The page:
This isn’t to say that in the current atmosphere a socially-conscious song still can’t slip through, especially when it deals with an issue relatable to its target audience. If that isn’t currently the case with Meagan Trainor’s body image-defending “All About That Bass,” it certainly was a year ago with “Same Love,” on which Macklemore & Ryan Lewis spoke out for the rights of the gay community.
“‘Same Love’ may have been the first hit in a long time to talk about social injustice,” says Zapoleon about the song which, having followed the rap duo’s two Hot 100 No. 1s (“Thrift Shop” and “Can’t Hold Us”), fought for its No. 11 chart peak. “There was a lot of resistance,” says Warner Bros. vp of top 40 promotion Dave Dyer. “Some programmers who know great music and are really good at what they do said: ‘I don’t care if it’s a hit or not. I personally disagree with the sentiment, so I won’t play it.’
For at least those weeks last summer and fall, though, “Same Love” became the modern-day equivalent of the more politically engaged hits of decades past. “Macklemore exposed an issue much closer than war to the younger people of today’s world: Having the freedom to love whom they choose,” Donovan says. Dyer sees a similarity between “Same Love” and at least one anti-war song that also received a mixed response from radio. “Like Crosby, Stills, Nash and Young‘s ‘Ohio,’ ‘Same Love’ was not written to be on the top 40, [but rather] because the artist had something to say.”
All of which begs another question: Why don’t today’s top 40 acts have anything to say? Donovan laments that “[The] artists of 1960s and ’70s were much more socially conscious of the feelings and mood of the nation than many of today’s artists.” Zapoleon adds, “Outside of [the] standard themes of love, sex, party and everyday minor social happenings in life, there just aren’t a lot of songs that are relevant to challenges people are facing today, or that talk about contemporary major events in America or the world.”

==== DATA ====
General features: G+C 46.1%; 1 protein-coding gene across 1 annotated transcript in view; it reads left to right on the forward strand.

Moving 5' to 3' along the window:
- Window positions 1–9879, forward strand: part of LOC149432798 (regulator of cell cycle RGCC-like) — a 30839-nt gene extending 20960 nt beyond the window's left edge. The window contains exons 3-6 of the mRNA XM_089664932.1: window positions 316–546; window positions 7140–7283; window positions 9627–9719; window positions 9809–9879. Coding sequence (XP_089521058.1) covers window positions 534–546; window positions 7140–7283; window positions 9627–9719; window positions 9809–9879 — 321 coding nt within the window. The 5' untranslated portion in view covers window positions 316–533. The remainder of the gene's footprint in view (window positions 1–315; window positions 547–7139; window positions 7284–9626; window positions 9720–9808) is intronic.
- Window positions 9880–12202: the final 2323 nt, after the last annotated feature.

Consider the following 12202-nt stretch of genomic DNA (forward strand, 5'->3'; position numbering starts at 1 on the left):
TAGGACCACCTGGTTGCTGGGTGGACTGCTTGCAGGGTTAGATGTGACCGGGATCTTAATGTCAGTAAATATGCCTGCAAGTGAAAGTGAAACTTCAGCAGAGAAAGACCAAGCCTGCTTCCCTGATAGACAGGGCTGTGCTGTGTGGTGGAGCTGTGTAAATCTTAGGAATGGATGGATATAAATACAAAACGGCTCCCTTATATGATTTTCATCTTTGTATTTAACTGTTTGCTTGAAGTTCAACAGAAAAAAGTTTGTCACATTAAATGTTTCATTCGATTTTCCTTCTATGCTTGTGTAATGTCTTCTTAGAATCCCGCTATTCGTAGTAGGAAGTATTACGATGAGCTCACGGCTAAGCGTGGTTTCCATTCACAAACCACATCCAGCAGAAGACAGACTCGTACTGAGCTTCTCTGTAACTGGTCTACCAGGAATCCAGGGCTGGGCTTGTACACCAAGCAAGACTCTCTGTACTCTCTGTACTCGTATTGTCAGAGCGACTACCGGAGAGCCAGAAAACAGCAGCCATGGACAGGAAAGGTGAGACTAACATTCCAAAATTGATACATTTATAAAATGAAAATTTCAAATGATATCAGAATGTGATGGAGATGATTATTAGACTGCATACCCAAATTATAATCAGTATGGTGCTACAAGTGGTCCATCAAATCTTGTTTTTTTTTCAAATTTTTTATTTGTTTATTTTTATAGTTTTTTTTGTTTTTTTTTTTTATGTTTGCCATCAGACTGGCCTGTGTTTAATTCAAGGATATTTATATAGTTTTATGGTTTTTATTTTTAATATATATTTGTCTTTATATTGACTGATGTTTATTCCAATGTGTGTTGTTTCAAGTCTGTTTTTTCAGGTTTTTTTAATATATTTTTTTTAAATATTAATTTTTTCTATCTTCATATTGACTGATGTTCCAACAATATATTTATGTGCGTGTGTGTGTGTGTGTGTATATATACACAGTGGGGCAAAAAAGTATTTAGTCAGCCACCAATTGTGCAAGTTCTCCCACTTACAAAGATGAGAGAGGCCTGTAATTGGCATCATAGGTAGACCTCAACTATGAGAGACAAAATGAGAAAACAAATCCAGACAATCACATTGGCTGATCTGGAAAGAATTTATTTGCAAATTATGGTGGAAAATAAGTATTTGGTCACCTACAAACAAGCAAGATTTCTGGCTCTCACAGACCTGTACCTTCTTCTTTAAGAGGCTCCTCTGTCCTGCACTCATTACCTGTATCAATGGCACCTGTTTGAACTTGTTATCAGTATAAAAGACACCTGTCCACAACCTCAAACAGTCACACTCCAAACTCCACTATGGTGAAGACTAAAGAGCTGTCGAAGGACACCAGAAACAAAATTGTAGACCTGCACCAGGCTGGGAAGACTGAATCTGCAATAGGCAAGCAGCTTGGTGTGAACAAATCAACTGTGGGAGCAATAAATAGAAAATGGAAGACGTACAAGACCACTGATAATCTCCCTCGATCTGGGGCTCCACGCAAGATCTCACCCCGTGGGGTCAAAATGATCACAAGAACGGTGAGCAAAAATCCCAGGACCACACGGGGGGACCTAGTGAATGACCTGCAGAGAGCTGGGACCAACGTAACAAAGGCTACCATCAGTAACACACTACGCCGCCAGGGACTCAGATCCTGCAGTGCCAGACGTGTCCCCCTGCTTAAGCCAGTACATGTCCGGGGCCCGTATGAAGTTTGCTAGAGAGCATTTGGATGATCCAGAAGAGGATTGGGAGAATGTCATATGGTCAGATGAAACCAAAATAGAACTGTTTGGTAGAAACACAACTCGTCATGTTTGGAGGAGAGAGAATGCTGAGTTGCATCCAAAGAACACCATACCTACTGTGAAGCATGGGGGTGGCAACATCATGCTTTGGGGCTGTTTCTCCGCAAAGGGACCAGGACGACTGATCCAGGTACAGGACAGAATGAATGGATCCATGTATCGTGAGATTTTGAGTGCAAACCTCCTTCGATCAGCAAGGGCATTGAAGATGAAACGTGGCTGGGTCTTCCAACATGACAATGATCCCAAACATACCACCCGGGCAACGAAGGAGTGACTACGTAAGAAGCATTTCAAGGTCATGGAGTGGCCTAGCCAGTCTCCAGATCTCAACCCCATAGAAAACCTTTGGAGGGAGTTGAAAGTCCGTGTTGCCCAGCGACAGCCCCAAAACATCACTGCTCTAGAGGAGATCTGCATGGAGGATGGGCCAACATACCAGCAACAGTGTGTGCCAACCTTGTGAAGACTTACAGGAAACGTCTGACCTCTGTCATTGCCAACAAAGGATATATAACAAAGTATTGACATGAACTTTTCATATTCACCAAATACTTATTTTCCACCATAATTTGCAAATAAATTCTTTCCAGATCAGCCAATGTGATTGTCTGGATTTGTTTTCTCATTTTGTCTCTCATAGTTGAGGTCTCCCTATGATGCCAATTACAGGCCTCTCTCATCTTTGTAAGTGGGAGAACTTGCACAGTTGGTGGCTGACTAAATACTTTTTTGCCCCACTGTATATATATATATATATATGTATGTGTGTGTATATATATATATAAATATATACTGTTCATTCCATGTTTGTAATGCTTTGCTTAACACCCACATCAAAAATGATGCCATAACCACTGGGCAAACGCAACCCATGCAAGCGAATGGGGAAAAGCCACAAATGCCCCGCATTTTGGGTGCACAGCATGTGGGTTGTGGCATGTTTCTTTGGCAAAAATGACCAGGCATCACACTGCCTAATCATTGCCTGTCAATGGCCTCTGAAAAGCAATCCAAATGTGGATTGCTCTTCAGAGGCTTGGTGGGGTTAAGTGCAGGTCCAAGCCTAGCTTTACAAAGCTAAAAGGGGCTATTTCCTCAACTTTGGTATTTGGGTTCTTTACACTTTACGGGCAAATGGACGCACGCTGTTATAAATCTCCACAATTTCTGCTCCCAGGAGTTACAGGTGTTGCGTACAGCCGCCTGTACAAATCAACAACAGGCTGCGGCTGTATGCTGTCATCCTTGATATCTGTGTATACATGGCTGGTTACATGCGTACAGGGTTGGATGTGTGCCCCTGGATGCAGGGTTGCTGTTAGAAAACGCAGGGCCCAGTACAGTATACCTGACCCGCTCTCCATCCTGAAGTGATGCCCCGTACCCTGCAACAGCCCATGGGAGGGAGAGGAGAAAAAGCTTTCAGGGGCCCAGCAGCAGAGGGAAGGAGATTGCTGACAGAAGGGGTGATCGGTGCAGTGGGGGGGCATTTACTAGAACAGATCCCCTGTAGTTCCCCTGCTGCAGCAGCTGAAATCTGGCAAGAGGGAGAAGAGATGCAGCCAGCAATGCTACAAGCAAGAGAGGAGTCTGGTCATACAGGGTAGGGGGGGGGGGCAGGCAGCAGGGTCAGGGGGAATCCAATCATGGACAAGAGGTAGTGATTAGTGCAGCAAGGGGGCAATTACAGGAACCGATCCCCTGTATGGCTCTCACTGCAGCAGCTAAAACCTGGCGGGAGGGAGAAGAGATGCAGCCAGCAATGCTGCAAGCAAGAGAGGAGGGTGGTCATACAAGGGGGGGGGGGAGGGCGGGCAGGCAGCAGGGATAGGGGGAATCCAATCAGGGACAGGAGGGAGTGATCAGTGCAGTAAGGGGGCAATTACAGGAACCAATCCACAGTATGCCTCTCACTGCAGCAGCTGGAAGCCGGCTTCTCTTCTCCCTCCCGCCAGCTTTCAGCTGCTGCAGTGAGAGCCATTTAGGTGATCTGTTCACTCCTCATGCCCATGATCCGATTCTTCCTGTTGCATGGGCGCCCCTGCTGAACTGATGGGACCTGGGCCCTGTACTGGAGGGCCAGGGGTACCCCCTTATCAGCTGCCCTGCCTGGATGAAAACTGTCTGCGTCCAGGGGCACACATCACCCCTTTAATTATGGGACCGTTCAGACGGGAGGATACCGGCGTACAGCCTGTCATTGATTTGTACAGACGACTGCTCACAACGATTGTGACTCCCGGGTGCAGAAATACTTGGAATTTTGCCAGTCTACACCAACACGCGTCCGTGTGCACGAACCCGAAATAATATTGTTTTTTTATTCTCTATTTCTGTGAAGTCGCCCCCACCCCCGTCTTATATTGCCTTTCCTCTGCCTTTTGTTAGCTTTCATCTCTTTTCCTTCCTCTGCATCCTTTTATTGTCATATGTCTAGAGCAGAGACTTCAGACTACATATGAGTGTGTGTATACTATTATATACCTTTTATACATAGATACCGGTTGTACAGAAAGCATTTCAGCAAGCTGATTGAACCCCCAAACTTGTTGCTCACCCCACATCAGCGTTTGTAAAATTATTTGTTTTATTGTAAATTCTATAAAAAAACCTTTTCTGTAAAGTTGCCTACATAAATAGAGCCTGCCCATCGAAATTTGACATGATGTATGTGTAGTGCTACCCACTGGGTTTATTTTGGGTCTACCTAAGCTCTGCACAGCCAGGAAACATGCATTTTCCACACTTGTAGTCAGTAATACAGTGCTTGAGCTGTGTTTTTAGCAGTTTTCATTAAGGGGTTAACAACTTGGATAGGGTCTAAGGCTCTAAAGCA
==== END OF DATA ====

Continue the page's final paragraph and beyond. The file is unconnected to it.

A more likely explanation is tat, while topical songs from current artists may no longer make the cut at top 40, they still exist elsewhere in the media universe. Fisher says, “There are probably people writing them, but it’s taken the form of categories on Reddit or Tumblr or all kinds of individualized targeted speech that occurs in all the back corners of the Internet.”
But even with the increased indicators and metrics involved in making a hit (Pandora, Facebook, Shazam, Twitter, YouTube, HitPredictor… the list is long) and the lessons top 40 has learned from past programming mistakes (such as a too-heavy lean on alternative or adult contemporary songs in the mid-1990s), there are hints suggesting a renewed interest in songs more reflective of reality. “We’ve clearly seen that the taste of today’s listeners is more diverse than at any other time in history,” Donovan says. “This means artists can take risks and address a vast range of top-of-mind issues in today’s world.” Arguably, Lorde has taken those risks on both of her top 10 hits to date, whether poking holes in the lifestyles of the rich and famous on “Royals” or simply protesting the repetition of rap in “Team” (“I’m kind of over getting told to throw my hands up in the air, so there”). While that may not mean a return to “Eve Of Destruction”-like anti-war pop, Dyer doesn’t rule that out. “A song about war right now would have a much easier time [at top 40] than one about gay marriage because everybody’s tired of war; this country’s been at war ever since I can remember.”
Zapoleon doesn’t rule it out either. “Listeners really do crave variety from the format, which means covering a lot more themes than just love, sex and party.”